More than three years after revealing plans to cease Australian production, carmaker Holden has confirmed October 20 as its closure date.
The automotive giant said workers at its Elizabeth assembly plant in Adelaide’s north were today informed of the deadline.
It said more than 30,000 vehicles would be built before manufacturing ends.
The carmaker said the announcement would provide certainty to its employees as well as the factory’s supply chain.
It said nearly 1,000 people remain working at the Elizabeth plant and there were no plans to lay any off before October.
“While this confirmation isn’t a surprise for anyone and we’ve been working toward this for nearly four years, we can now confirm the actual date for our people and our suppliers,” Holden’s executive director of manufacturing Richard Phillips said in a statement.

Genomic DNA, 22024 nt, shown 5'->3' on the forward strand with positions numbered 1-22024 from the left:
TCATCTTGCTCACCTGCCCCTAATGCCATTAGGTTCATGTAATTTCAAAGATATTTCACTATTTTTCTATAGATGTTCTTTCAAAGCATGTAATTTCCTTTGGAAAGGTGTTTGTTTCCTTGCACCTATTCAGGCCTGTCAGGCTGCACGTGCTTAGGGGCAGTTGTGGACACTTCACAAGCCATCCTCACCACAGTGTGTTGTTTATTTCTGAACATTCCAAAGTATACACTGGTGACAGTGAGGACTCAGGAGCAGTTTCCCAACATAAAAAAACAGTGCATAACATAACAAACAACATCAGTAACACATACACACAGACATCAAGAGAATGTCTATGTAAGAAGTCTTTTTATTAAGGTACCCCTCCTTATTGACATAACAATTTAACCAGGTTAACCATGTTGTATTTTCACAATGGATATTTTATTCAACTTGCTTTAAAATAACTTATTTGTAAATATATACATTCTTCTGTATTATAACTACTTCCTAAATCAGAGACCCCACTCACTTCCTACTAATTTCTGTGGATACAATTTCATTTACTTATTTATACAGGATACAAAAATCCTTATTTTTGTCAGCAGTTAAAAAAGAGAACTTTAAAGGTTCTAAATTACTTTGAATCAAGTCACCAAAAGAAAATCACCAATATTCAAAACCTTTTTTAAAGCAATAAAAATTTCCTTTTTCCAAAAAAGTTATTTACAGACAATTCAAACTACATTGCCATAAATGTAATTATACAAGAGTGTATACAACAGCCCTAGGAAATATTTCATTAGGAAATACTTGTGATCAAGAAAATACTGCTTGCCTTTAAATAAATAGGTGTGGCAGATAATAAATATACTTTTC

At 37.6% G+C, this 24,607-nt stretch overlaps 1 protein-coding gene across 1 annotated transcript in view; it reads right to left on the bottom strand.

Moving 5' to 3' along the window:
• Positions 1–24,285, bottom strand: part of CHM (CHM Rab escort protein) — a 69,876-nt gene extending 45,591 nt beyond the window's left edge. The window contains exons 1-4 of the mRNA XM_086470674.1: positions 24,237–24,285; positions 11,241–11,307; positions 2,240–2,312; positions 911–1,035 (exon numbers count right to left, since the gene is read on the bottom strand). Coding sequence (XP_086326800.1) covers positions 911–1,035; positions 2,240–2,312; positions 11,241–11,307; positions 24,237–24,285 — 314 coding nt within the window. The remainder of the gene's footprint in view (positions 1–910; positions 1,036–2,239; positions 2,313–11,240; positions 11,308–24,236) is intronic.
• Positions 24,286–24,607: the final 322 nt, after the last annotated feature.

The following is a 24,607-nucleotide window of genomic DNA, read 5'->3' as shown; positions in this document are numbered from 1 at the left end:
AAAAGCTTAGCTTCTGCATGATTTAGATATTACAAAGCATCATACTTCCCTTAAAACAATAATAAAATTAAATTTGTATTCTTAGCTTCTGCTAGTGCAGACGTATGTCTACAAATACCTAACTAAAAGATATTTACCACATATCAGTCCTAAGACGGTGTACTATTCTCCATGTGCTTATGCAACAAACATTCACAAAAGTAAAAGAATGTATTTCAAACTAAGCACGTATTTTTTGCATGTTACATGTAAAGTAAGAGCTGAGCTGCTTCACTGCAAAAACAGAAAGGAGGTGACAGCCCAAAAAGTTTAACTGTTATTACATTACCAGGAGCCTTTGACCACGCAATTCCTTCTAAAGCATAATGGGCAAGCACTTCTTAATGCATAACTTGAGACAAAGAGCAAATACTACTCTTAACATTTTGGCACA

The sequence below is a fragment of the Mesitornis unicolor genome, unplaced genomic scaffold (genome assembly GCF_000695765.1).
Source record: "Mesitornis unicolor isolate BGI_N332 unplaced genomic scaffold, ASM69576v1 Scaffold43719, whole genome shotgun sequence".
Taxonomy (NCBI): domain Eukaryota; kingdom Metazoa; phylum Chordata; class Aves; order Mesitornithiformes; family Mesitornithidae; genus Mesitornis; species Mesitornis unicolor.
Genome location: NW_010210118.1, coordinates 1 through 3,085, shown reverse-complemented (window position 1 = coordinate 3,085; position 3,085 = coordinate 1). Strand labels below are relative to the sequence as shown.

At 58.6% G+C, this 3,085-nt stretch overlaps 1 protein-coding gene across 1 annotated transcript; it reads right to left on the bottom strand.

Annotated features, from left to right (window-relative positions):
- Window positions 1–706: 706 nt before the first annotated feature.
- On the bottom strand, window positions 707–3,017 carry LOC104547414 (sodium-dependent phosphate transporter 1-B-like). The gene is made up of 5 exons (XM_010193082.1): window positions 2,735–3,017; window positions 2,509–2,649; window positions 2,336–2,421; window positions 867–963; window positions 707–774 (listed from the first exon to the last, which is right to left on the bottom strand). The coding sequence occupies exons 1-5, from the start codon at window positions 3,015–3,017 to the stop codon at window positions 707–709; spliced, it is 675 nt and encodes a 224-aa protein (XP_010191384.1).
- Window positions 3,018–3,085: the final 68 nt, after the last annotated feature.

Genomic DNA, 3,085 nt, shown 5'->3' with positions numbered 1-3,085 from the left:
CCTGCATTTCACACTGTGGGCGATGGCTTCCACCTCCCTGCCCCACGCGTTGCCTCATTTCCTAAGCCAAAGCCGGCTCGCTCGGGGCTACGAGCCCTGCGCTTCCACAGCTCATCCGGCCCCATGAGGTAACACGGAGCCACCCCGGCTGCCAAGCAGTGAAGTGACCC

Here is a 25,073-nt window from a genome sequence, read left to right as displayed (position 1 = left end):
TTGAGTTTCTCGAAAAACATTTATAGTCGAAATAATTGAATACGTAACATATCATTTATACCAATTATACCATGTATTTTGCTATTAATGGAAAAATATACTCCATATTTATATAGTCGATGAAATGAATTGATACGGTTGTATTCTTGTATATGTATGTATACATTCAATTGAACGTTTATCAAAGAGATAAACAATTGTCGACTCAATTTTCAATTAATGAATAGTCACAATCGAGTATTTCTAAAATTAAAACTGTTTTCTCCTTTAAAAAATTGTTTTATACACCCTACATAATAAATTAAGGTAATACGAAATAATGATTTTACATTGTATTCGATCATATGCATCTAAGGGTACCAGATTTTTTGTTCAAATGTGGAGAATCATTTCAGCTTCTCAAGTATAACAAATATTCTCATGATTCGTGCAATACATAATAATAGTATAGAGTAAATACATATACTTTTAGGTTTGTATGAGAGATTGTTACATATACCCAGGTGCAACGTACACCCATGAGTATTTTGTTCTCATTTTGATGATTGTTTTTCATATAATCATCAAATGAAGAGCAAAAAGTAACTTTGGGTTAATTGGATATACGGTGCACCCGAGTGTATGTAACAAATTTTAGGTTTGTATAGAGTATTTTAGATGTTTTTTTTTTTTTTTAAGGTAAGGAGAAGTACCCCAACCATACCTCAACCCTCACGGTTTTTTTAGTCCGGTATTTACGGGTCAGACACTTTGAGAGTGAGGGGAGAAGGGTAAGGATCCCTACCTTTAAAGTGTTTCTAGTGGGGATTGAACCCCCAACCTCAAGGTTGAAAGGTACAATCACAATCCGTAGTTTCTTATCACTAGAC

“This October may bring to a close more than 60 years of vehicle manufacturing by Holden at Elizabeth but I know it will be business as usual for our manufacturing workforce until then.”
In December 2013, Holden announced it would stop making vehicles in Australia in 2017 but the exact closure date has, until now, remained unclear.
The decision meant nearly 3,000 people would be out of work, with job losses already having kicked in.
Holden said nearly 700 workers have left the Elizabeth plant since 2015.
The flow-on effects on suppliers are predicted to be far greater, with one analyst forecasting about 12,000 job losses as a result of the Holden closure.
The final Holden Cruze rolled off the production line last year.